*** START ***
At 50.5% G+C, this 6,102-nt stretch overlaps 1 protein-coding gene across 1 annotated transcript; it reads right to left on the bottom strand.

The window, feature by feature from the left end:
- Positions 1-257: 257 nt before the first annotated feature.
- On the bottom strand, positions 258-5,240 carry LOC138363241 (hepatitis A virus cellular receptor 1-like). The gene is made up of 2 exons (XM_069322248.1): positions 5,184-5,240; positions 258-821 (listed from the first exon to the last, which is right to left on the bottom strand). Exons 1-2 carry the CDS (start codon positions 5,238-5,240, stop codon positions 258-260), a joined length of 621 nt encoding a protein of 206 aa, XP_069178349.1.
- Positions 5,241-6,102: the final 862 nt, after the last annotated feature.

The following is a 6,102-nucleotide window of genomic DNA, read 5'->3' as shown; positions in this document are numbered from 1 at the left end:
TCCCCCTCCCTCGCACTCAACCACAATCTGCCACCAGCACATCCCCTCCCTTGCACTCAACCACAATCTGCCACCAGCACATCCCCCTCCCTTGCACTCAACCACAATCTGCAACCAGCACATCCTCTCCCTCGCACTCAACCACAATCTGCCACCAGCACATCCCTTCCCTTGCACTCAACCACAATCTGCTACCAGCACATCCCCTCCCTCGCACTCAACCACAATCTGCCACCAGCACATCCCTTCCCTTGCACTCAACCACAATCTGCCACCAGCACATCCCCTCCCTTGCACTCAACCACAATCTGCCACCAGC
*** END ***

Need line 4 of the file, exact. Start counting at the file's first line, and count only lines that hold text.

- On the bottom strand, positions 258-5,240 carry LOC138363241 (hepatitis A virus cellular receptor 1-like). The gene is made up of 2 exons (XM_069322248.1): positions 5,184-5,240; positions 258-821 (listed from the first exon to the last, which is right to left on the bottom strand). Exons 1-2 carry the CDS (start codon positions 5,238-5,240, stop codon positions 258-260), a joined length of 621 nt encoding a protein of 206 aa, XP_069178349.1.